Brian: I’ve stayed in a hostel.

Leanna: So only two [of you] have stayed in a hostel. When you came back from Japan, Mike, is that when you gathered the group together?

Mike: [to the group] Did I talk to you guys about it before we left to Japan?

Marvin: Yes.

Jack: Yeah.

Marvin: He said, “I’ve been thinking about you, but I’ve got to go” and then he disappeared.

Mike: [Laughter] So, how did it start? Just me throwing around a whole bunch of numbers?

Marvin: Ok, so how it started was I got a phone call saying “Ok, so I’m about to register [the business], are you in or are you out?” And so I said, “You’re about to do this now?” He’s like “Yeah.” I’m like “All right.”

Since we now had an idea about how the group came together to form this fascinating new project, I wanted to get to know each of the members individually. I started with Mike Wurster, the founder of PHI. Mike, a retail and health foods salesman, also runs his own sales training company, SpiritVie Consulting.

Mike: I love showing people that they can mediate through a problem. A lot of times when you’re selling something, you’re really just solving a problem for somebody else.

Leanna: And how do you [besides creating the idea] contribute to this project that you are part of now?

Marvin: A voice of reason.

Mike: [laughter] If you want to lift me up that far, but no, I’m a smile, I’m a wave, I’m a handshake. That’s my contribution really and truly. I really do see myself as a bringer of people. And if I could ever do anything, that’s what I want to do. I want to bring people together. I'm [also] overseeing the marketing campaign and general business management.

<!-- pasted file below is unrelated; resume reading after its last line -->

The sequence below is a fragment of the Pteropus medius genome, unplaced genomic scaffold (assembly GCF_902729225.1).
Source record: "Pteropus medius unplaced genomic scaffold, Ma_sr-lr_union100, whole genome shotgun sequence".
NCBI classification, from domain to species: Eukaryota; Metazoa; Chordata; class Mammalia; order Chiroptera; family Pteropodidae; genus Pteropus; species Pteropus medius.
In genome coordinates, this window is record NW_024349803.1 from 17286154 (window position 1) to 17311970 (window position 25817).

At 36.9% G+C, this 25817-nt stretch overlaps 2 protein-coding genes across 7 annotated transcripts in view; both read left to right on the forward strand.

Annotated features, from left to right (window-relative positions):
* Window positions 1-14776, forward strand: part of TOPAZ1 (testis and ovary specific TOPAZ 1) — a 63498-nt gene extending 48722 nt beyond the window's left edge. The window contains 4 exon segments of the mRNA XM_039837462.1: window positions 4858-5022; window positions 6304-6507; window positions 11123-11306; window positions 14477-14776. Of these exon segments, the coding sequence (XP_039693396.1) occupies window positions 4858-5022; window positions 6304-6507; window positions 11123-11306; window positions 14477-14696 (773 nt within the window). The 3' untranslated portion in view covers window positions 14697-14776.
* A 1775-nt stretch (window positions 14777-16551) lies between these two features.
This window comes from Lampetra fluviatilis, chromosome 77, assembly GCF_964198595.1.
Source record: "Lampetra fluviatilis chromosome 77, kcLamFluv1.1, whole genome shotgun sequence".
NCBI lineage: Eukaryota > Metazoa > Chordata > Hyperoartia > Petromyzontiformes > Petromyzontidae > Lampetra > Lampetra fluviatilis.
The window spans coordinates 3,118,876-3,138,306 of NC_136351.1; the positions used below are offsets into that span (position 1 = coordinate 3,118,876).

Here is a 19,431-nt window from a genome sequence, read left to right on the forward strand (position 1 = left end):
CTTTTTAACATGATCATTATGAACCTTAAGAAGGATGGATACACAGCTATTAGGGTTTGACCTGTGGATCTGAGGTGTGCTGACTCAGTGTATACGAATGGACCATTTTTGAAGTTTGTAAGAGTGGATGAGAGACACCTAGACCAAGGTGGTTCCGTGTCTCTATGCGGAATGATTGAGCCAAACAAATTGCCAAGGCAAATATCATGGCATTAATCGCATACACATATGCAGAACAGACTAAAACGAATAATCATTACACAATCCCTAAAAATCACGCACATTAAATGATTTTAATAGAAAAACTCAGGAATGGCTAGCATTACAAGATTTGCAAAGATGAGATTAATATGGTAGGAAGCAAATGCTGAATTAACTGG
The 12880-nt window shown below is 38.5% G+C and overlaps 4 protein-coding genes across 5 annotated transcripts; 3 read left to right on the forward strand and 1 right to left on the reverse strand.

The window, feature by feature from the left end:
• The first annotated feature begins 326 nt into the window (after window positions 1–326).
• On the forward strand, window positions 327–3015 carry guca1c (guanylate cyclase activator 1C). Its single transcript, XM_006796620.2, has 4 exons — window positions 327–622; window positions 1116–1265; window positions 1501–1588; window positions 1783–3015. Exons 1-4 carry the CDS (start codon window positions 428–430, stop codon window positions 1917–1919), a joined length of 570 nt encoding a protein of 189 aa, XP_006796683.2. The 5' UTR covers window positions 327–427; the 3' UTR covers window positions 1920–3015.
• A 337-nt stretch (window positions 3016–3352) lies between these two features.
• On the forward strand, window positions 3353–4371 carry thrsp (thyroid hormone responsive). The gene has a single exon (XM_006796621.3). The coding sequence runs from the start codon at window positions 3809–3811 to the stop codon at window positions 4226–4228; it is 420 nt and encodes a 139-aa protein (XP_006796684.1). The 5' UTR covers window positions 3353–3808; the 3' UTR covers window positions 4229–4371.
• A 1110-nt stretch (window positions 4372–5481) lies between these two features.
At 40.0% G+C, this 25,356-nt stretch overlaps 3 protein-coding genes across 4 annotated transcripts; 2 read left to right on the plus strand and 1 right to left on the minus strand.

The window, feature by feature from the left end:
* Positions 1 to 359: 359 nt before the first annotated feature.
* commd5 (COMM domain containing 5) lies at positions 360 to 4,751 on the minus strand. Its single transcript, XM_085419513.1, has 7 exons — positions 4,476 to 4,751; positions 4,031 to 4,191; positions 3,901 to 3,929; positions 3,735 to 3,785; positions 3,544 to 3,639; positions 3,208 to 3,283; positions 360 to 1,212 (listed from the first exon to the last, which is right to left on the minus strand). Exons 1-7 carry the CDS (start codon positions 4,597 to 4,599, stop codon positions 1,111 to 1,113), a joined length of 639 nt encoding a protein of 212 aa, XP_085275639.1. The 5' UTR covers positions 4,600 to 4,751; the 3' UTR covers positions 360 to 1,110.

Next, I chatted with Marvin Fourte. With a Bachelor’s in English and a Master’s in Business, he’s bringing a formidable set of skills to the table. Marvin is also a very busy guy: by day, a restorer of woodwind and brass instruments, and by night the founder of his own writing and editing business (Writingpress.com). In his free time, he has a hobby that I am quite jealous of!

Marvin: ...The more interesting part I think people like to hear about is that I’m a jazz musician. I play the jazz guitar and the alto saxophone and the harmonica. You’ll find me at restaurants and clubs all throughout Illinois.

Leanna: Are you planning to use that musical background [for] the hostel?

Marvin: As a musician, you have to learn how to get people psyched about what you’re offering and make them comfortable. So what Mike and I will really be able to concentrate on is getting people to enjoy all the different elements of the program.

Mike: I’ll get him to play jazz guitar [laughter].

Leanna: And what is your role going to be in this project?

Marvin: Well as the senior partner, my role will be looking at national affairs. Mike likes to travel and we want to keep him active and so we want him a part of our international move and I’ll be overseeing our operations here in the States, as well as keeping an eye [on] operations and logistics. Currently, I fulfill all the roles: looking at the language for the website, looking at our partners and what they are specializing in and what they can help us with.

Mike: I think Marvin touched on a good point: As an entrepreneur, you don’t have one job. You do everything. I plan on scrubbing toilets when the doors open. At least one… [laughter].